Resolved, That we, as members of the dental profession, deem it inexpedient to recommend the organization of a Section of Dental and Oral Surgery in the International Medical Congress of 1887, under the present circumstances.

PH0SPH0EI0 AOID IN DENTAL GABIES. We have received from Dr. E. S. Niles, of Boston, the promise of an illustrated paper for our January issue, in which he proposes to demonstrate that the presence of free phosphoric acid is the principal factor in dental caries. He designs to publish his experiments

and tests in detail.

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The Physicians' Yisiting List (Lindsay and Blakiston) for 1886. , Thirty-fifth year of its publication. Philadelphia: P. Blakiston,

Son & Co.

This useful annual contains calender, list of poisons and antidotes, dose tables, ready methods in asphyxia, list of new remedies, diagram for diagnosing diseases of heart, lungs, etc. It is probably the most popular of all the visiting lists published.

Pamphlets Eeceived.

Crown, Bar, and Bridge-Work: New Methods of Permanently Adjusting Artificial Teeth Without Plates. By Herbert Clifford, L.D.S., E.C.S.E. London: Simpkin, Marshall & Co., 1885.

Compulsory Attention to the Teeth of School Children. A Paper read by W. M. Fisher, L.D.S., K.C.S., Eng., at the Annual G-eneral Meetings of the British Dental Association, held at Cambridge, August 27 to 29, 1885.

Proceedings at the Annual Meeting of the National Civil-Service Reform League, held at Newport, K. I., August, 5, 1885, with the Address of the President, Hon. George fm. Curtis. New York: Published for the National Civil-Service Eeform League, 1885.

The Eye: Its Diseases and Therapeutics. By M. Salm, M.D., Austin, Texas. A Series of Practical Lectures. Lecture No. I: Diseases of the Lids. Eeprint from the "Texas Courier Eecord of Medicine/' Fort Worth.


WILLIAM BEFJAinH OABPEFTER, LL.D., F.B.S, Died, in London, November 10, 1885, Professor Carpenter, doubtless the most eminent and illustrious physiologist in the world. His death was caused by burns through the upsetting of a lamp while he was taking a vapor bath for rheumatism.

Dr. Carpenter was born in Edinburgh in 1813. He took all possible honors in medicine and surgery, and at the age of thirty-one was elected one of the English Immortals, a Fellow of the Eoyal Society. His works on human, general, and comparative physiology will render his name famous in all coming time.


Died, at Hartford, Conn., November 11, 1885, of typhoid pneumonia, Dr. John M. Biggs, in the seventy-sixth year of his age.

Dr. Eiggs was born in Seymour, Conn., October 25, 1810; graduated at Trinity College, Conn., in 1837, and soon after commenced the study of dentistry, and has practiced in Hartford since 1840. He was a member of the Connecticut Valley Dental Association, and one of the vice-presidents of the Southern Dental Association.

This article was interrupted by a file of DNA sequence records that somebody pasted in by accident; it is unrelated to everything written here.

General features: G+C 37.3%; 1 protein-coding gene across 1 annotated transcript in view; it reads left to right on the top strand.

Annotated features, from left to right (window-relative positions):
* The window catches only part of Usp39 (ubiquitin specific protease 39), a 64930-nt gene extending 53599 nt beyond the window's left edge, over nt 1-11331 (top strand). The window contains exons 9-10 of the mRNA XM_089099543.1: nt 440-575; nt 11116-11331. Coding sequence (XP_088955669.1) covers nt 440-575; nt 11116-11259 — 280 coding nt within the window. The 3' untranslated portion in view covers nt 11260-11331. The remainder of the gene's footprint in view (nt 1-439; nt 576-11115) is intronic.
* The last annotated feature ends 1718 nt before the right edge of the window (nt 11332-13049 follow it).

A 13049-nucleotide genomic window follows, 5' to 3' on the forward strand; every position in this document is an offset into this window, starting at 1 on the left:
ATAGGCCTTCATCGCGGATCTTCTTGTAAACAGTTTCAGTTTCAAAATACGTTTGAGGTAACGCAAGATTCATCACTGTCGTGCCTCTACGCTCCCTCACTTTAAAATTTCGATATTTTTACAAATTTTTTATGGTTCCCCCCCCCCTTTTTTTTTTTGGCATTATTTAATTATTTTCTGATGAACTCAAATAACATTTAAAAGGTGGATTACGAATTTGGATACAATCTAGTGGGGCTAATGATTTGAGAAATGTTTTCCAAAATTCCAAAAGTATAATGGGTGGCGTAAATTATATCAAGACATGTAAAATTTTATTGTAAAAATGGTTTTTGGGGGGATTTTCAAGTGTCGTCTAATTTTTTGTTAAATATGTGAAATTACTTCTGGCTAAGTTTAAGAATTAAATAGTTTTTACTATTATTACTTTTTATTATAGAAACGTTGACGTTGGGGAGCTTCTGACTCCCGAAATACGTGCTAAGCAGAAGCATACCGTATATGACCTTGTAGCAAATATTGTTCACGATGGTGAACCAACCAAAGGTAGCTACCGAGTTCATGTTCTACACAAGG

On the 11th of December, 1844, Dr. Riggs extracted a tooth for Dr. Horace Wells while the latter was under the influence of nitrousoxide gas,—the first application of anesthesia to surgery, antedating by nearly two years Dr. Morton's use of ether. Many years ago Dr. Biggs originated a method of treatment, mechanical in character, for the condition which has since come to be known as pyorrhea alveolaris, but which for a long time was called by his name,— "Riggs's disease."

Dr. Riggs was a man of strong character, and was highly respected and esteemed by his fellow citizens and by the dental profession generally. He was a bachelor.



Foe more than a quarter of a century the Dental Cosmos has held acknowledged leadership in dental journalism. The unvarying ambition of publisher and editor from the first has been to supply that which the dental practitioner and student as such most needed— knowledge in and for the practice of their profession. No effort has been spared to make it worthy of universal acceptation by dentists, and its constantly increasing subscription list is the certain indication that our efforts have been appreciated. We feel a legitimate pride in the very large circulation of the Dental Cosmos, and we purpose to maintain its supremacy by enlarging its sphere of usefulness wherever possible, so as to give it new claims to the patronage and confidence of every member of the dental profession.

To its thousands of readers, not a few of whom have been on the subscription lists from the first publication to the present time, it is unnecessary to say more than that once again the time for renewal of subscriptions has arrived. They know its value without being told: many of them have testified to us that they "could not keep house without it." We shall labor to make it more than ever a necessity to them.

To those who have not learned by systematic reading of its successive issues how properly to estimate its value we have to say that it has been, is, and will continue to be a strictly dental journal, conducted with constant, earnest, painstaking endeavor to promote the advancement of the science and art of dentistry.

The Twenty-eighth Volume will commence with the number for January, 1866. We ask for prompt renewals and subscriptions. A blank for the purpose will be found leading the advertising pages.

Subscriptions are required to commence with the January or July number. Price, $2.50 per annum, including postage to the United States and Canada. Subscribers in all other countries will remit the postage, the rate of whie| to Universal Postal Union countries is 50 cents; to Australia and New Zealand, 96 cents, per annum. THE S. S. WHITE DENTAL MFG. CO.